The Duck of Minerva

The Duck Quacks at Twilight


December 29, 2005

Interesting little flare up on the IR Rumor Mill “job-market discussion” thread over whether or not qualitative security scholars are “wasting their time” studying the British Emprie instead of doing work on “interesting” and “relevant” topics:

I was really nonplusssed by the offerings of qualitative research in the international security pool. For God’s sake, stop studying the British empire!

And later:

Rubbish, the post is not at all about methods-based hiring but exactly about substance-based hiring: we want people who work on interesting questions. MANY people, including people who do historical work in comparative or APD [American Political Development], think it is simply foolish to think we can learn more about contemporary problems of international order by delving ever more deeply into the intrigues of British empire: this is not the way to do history (and it is really hard to sell to anyone who doesn’t do IS). More relevant, though, is the question why so little qualitative work in IR (as opposed to comparative) deals with relevant contemporary questions. Why, for instance, has the civil war literature been dominated by quant types in IR even though it lends itself very well for structured case comparisons (we would have loved to hire someone who does that well).

Hmmm. In terms of what I usually do research on, the British Empire (at least the nineteenth-century variant) is downright contemporary. I guess I know where I would stand if I were to apply for a job at this person’s institution.

Most followups took issue with the anonymous scholar. Some pointed out the obvious relevance of the British Empire, while others talked about the important qualitative work being done on these topics. I have to say, nevertheless, that doing comparative-historical work remains a challenge in IR.

In my own work and research, I often feel trapped between realism – which treats historical cases as important because history is basically ‘the same damn thing happening again and again’ – and constructivism – which treats history as interesting because it shows how different (and by implication, non-comparable) the practice of international politics has been across time and space.[*]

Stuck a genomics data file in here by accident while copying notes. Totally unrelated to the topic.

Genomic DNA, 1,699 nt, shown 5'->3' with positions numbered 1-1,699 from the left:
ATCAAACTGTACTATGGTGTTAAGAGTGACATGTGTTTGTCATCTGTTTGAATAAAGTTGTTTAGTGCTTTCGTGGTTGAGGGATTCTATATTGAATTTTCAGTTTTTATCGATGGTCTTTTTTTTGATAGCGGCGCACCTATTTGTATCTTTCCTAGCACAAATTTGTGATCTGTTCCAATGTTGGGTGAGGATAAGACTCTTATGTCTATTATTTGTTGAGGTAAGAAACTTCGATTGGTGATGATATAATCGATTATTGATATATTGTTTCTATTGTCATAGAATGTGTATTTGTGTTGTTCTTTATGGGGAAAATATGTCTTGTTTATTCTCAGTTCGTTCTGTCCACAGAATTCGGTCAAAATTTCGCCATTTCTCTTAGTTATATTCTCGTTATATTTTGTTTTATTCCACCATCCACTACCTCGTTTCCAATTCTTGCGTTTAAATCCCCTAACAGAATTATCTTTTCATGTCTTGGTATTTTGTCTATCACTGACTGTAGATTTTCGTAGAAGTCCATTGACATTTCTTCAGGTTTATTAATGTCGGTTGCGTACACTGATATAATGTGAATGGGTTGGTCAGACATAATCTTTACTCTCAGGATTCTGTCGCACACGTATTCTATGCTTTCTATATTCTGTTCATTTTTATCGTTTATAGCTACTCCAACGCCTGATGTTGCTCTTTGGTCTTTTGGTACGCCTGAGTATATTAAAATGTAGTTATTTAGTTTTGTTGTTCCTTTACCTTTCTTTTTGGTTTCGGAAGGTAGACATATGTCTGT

Both are wrong. We can make contingent and limited generalizations across recent and distant history. Some aspects of international politics remain consistent, but others are radically different. It is the combination of these two facts that makes, in my view, comparative-historical work so interesting… and even, I dare say, relevant, but only so long as we draw that relevance in appropriately narrow ways. I think we could all agree on this, if we thought hard enough about it, but the truth is that it is a hard position to take in article-length manuscripts. There’s a kind of pressure to adopt one or the other position (with, perhaps, a few gesticulations towards the other extreme), and thus to either stress the complexity of historical difference or to write it out of your case narratives. I find that when I do neither, someone invariably gets quite unhappy.

So, dear readers, as we contemplate the New Year I ask of you: does history matter, and how?

*Feel free to substitute any number of other frameworks for “realism” and “constructivism,” such as “certain variants of rational-choice theory” and “interpretivism.”

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Daniel H. Nexon is a Professor at Georgetown University, with a joint appointment in the Department of Government and the School of Foreign Service. His academic work focuses on international-relations theory, power politics, empires and hegemony, and international order. He has also written on the relationship between popular culture and world politics.